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Emissions trading and reducing carbon pollution

CHAIR —Good morning. I invite you to make a short opening statement if you wish to do so.

Ms Quinn —I am here principally to answer questions around the economic modelling undertaken within and with other parties through the Australian Treasury. I believe that tomorrow there will be a roundtable policy discussion that will canvass broader issues in relation to the Treasury portfolio. I am happy to take questions on notice to answer tomorrow if I am not the appropriate person to answer those questions.

Senator BOSWELL —Out of the Treasury report you have assumed that all countries—developed, high income/developing, and middle income/developing—will be involved in a scheme by 2020, and that is what your modelling has been based on. Has the Treasury undertaken any sensitivity analysis of your modelling with respect to the assumed path for international engagement? In other words, Take all these people in China and India who are middle income and low income/developing. The Treasury has assumed they are all going to be on board in 2020. Have you modelled their not coming on board?

Ms Quinn —It is true in the international assumptions in the CPRS scenarios that the Annex I countries, plus the United States, are assumed to start taking some type of action in 2010, high income/developing countries from 2015, medium income/developing countries from 2020, and low income/developing countries from 2025. It is important to note that means they take some action relative to the reference scenario, and the reference scenario in our modelling has no climate change action in it at all. It does not encapsulate action that countries such as the European Union, the United States or China are currently undertaking. It is important to understand the references between some action and no action. In some ways, the reference scenario in our analysis is worse than the current business as usual practice, because there are policies in place in various countries to reduce emissions. We found it easier to take those out of the reference scenarios so that we could judge the implications for climate change policy in total, rather than those that are announced, or those that might be announced in the future.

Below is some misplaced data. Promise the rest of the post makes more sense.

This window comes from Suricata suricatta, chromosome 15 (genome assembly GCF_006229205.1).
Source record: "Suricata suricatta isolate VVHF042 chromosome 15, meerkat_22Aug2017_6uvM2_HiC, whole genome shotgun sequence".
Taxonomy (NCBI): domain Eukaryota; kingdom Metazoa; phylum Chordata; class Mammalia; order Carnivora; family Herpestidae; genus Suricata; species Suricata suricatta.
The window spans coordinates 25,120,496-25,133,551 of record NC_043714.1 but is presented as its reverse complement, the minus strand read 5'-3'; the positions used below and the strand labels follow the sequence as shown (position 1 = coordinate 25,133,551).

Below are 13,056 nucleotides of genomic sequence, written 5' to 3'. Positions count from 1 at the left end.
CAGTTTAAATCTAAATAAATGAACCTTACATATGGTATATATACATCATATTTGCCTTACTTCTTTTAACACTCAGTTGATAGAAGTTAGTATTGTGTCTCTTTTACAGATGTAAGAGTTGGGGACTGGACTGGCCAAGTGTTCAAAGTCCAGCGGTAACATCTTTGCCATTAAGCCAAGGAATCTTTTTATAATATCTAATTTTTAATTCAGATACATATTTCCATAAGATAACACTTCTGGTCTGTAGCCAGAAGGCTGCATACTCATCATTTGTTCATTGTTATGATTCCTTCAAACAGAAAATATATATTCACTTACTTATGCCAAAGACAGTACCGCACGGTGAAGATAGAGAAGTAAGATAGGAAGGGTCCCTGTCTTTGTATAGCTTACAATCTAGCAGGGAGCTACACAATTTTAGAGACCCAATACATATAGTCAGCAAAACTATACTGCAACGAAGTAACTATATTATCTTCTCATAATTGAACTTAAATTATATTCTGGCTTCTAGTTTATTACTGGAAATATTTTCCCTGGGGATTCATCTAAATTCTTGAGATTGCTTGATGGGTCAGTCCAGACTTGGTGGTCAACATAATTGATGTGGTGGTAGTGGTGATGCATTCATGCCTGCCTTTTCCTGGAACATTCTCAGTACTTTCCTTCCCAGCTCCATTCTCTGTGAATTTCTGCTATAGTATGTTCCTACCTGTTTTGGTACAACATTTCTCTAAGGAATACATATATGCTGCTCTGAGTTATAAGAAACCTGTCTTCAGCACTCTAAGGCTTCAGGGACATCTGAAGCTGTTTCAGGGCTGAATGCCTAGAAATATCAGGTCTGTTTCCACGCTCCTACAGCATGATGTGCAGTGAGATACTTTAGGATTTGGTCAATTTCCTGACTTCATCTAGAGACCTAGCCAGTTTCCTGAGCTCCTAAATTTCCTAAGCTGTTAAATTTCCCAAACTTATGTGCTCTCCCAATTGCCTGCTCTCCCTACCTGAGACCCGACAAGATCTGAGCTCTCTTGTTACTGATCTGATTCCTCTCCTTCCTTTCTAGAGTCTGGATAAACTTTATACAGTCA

Senator BOSWELL —I have looked at your modelling and the graph. You are assuming that everyone is going to be on in 2020.

Ms Quinn —Those people other than very poor low income/developing countries will take some action by 2020. That does not mean that all countries will be reducing their emissions, by any stretch of the imagination. For instance, China’s allocation, the amount of emissions they are allowed to emit, continues to grow until into the 2030s, and India’s allocation continues to grow into the 2040s. They start taking action and reducing their growth relative to a reference scenario, but they do not reduce their level of emissions until well into the 2030s and 2040s.

Senator BOSWELL —I have looked at that. America has to reduce its emissions by 2020 to 19 per cent below 2001 levels, and you have allowed China a 170 per cent increase above 2000 levels by 2020. Do you really expect in your modelling that America is going to agree to reduce by 19 per cent but China, which it compete against in manufacturing, should be allowed up to a 170 per cent increase?

Ms Quinn —There are different ways of thinking about how the international negotiations will play out in terms of allocation of emissions across countries. We looked at two different schemes, one for the Garnaut review and one for the CPRS scenarios. It is a very complex topic about how equitable burden sharing occurs. We judge that the Garnaut version was one way that the international agreement may play out, which similarly also gives China an increasing growth in emission through time.

Senator BOSWELL —The question was: can America be reasonably expected to take a 19 per cent cut when China is given a 170 per cent start when they are both competing in manufacturing?

Senator FEENEY —The witness is answering the question. She is explaining the core assumptions in the model.

Senator BOSWELL —Okay. Keep going, then.